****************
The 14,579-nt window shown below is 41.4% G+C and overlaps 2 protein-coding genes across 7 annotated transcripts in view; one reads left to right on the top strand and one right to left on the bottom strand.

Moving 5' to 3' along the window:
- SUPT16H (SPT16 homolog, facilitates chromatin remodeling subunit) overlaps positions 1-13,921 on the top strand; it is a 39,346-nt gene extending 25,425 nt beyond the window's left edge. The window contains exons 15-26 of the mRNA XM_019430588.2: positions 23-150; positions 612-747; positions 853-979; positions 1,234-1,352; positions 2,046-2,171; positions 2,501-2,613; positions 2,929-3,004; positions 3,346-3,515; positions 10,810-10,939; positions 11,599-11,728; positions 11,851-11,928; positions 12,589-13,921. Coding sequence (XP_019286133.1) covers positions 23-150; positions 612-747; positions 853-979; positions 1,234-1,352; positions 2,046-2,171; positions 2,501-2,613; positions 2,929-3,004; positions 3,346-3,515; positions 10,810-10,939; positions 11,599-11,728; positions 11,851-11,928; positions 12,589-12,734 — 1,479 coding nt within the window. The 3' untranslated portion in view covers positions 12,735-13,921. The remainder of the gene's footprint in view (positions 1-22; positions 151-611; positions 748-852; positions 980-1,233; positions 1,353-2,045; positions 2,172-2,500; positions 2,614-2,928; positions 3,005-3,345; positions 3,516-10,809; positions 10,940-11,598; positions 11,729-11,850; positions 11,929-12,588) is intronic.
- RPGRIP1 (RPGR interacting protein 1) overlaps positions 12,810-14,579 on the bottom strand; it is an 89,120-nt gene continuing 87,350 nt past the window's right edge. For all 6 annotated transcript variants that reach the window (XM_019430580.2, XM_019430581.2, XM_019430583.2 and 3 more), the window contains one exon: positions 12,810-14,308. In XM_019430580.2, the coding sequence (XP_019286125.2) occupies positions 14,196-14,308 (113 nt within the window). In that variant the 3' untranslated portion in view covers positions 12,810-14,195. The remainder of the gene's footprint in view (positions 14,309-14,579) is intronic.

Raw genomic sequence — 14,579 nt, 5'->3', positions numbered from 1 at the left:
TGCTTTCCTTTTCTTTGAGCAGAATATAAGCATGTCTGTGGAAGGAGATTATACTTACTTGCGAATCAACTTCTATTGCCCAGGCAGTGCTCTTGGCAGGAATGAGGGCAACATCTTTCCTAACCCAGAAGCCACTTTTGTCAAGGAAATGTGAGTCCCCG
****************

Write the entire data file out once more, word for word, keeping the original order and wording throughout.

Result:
The 14,579-nt window shown below is 41.4% G+C and overlaps 2 protein-coding genes across 7 annotated transcripts in view; one reads left to right on the top strand and one right to left on the bottom strand.

Moving 5' to 3' along the window:
- SUPT16H (SPT16 homolog, facilitates chromatin remodeling subunit) overlaps positions 1-13,921 on the top strand; it is a 39,346-nt gene extending 25,425 nt beyond the window's left edge. The window contains exons 15-26 of the mRNA XM_019430588.2: positions 23-150; positions 612-747; positions 853-979; positions 1,234-1,352; positions 2,046-2,171; positions 2,501-2,613; positions 2,929-3,004; positions 3,346-3,515; positions 10,810-10,939; positions 11,599-11,728; positions 11,851-11,928; positions 12,589-13,921. Coding sequence (XP_019286133.1) covers positions 23-150; positions 612-747; positions 853-979; positions 1,234-1,352; positions 2,046-2,171; positions 2,501-2,613; positions 2,929-3,004; positions 3,346-3,515; positions 10,810-10,939; positions 11,599-11,728; positions 11,851-11,928; positions 12,589-12,734 — 1,479 coding nt within the window. The 3' untranslated portion in view covers positions 12,735-13,921. The remainder of the gene's footprint in view (positions 1-22; positions 151-611; positions 748-852; positions 980-1,233; positions 1,353-2,045; positions 2,172-2,500; positions 2,614-2,928; positions 3,005-3,345; positions 3,516-10,809; positions 10,940-11,598; positions 11,729-11,850; positions 11,929-12,588) is intronic.
- RPGRIP1 (RPGR interacting protein 1) overlaps positions 12,810-14,579 on the bottom strand; it is an 89,120-nt gene continuing 87,350 nt past the window's right edge. For all 6 annotated transcript variants that reach the window (XM_019430580.2, XM_019430581.2, XM_019430583.2 and 3 more), the window contains one exon: positions 12,810-14,308. In XM_019430580.2, the coding sequence (XP_019286125.2) occupies positions 14,196-14,308 (113 nt within the window). In that variant the 3' untranslated portion in view covers positions 12,810-14,195. The remainder of the gene's footprint in view (positions 14,309-14,579) is intronic.

Raw genomic sequence — 14,579 nt, 5'->3', positions numbered from 1 at the left:
TGCTTTCCTTTTCTTTGAGCAGAATATAAGCATGTCTGTGGAAGGAGATTATACTTACTTGCGAATCAACTTCTATTGCCCAGGCAGTGCTCTTGGCAGGAATGAGGGCAACATCTTTCCTAACCCAGAAGCCACTTTTGTCAAGGAAATGTGAGTCCCCG